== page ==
Thousands in Chicago “Greet” Fascist Trump
In Manner He Merits



The following letter from a Revolution Club member describes the massive protest against Trump this past Monday, October 28, and comments on the activity of the club within that.

Trump came to Chicago to address the International Association of Police Chiefs. At the speech he urged them to go after “far-left activists” who oppose him on immigration in particular. He also attacked Chicago police chief Eddie Johnson who refused to attend because of Trump’s racist remarks, and made a thinly veiled call for much more violent repression against masses of people in Chicago. The pigs’ union did a vote of no confidence after Johnson announced he would not attend. And the only official person who met him at the airport was the head of the FOP.

After Trump attacked Chicago Mayor Lori Lightfoot, she tweeted back at him about bringing his “ignorant buffoonery” to Chicago, defending both Johnson and the sanctuary city. This reflects both the struggles at the top of society and also maybe reflects something about the mood of the Black masses and how dangerous they see Trump, and the ways that politicians like Lightfoot feel compelled to “get ahead” of this feeling. While the protesters were all nationalities, still predominately white but the Black masses from homeless to middle strata on lunch break really joining in the chants, filming and generally being very supportive. All this is part of the ground on which the Revolution Club was acting, and provides context for the report that follows:

From a member of the National Revolution Tour

Thousands of people poured out for the protest against Trump during his visit to Chicago. And as it became a march through downtown at lunchtime, thousands more lined the streets cheering it on, filming, etc. The bulk of the protest was middle strata and white, but there were a lot of other people in the mix, of all ages. There was an immigrant rights contingent that included a lot of Latinos and some Spanish-speakers that marched in to join the main protest. There were pockets of teachers and students who have been out at the teachers strike rallies and marches. There seemed to be a crew of middle-aged people from Oak Park (with signs indicating this), but I didn’t learn more about that. There were some Black people, including a handful from the more oppressed section of society, mainly there on their own. There was a small crew of younger people of different nationalities (some are old friends) that were itching to take the streets and led the whole rally to do so.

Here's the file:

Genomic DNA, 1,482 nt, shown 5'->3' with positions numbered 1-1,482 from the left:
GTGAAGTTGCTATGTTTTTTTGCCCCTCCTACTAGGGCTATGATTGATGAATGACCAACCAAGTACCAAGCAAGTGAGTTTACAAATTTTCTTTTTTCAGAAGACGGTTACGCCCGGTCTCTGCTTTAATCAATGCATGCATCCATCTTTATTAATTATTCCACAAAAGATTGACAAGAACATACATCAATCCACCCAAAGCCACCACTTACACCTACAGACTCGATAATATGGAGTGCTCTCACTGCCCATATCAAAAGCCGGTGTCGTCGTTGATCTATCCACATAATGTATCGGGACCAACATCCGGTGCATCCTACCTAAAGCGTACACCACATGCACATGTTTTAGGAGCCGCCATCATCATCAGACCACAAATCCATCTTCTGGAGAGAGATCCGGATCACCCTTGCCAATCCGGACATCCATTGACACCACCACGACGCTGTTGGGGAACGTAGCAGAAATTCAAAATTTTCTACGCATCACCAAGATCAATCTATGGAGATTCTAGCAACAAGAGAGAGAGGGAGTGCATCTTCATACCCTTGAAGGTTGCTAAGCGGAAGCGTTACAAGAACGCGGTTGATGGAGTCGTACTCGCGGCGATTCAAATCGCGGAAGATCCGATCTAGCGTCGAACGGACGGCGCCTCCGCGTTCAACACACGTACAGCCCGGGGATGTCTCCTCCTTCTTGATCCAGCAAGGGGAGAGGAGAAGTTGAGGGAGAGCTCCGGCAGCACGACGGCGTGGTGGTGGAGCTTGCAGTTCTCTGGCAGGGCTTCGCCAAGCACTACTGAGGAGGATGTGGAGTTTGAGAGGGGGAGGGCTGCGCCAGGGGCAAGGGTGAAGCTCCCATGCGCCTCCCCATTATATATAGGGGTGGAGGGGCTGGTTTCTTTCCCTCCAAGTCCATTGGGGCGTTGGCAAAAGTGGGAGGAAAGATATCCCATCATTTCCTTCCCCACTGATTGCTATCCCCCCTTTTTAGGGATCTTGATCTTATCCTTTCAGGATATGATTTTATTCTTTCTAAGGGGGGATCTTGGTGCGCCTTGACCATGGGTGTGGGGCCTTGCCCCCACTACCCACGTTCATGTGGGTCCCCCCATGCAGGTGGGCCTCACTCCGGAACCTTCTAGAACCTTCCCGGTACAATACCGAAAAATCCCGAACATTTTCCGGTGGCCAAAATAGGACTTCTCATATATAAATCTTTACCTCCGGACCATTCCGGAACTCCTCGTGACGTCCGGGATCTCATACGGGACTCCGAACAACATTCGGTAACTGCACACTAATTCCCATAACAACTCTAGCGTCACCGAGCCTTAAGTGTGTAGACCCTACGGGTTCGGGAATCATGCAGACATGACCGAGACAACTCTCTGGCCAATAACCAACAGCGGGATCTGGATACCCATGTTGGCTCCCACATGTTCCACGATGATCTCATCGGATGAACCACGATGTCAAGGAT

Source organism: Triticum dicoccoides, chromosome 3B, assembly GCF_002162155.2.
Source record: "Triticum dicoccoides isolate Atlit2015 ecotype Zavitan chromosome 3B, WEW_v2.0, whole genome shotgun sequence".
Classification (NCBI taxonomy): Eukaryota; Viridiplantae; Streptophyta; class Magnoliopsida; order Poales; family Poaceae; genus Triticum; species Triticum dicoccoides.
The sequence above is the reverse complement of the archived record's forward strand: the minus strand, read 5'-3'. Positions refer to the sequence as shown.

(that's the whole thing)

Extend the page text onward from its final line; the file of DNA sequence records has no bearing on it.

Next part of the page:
Refuse Fascism played a very significant and dynamic role, and the Revolution Club was both part of fighting for the message of #OutNow as well as the full problem and solution and getting out the 5-2-6 broadsheet (The 5 STOPS, the 2 Choices, and the 6 Points of Attention) and the flyer about the Puerto Rican People’s Day  parade case. Collectively we were able in large part to stamp the protest with #OutNow, visually (especially with the big blue banner and the #OutNow letters), audibly (the Trump/Pence Out Now chant was widely taken up), and saturated with flyers. We also seemed to be able to make it pretty widely known through agitation and chants the actual day, time, and place of the weekly protests.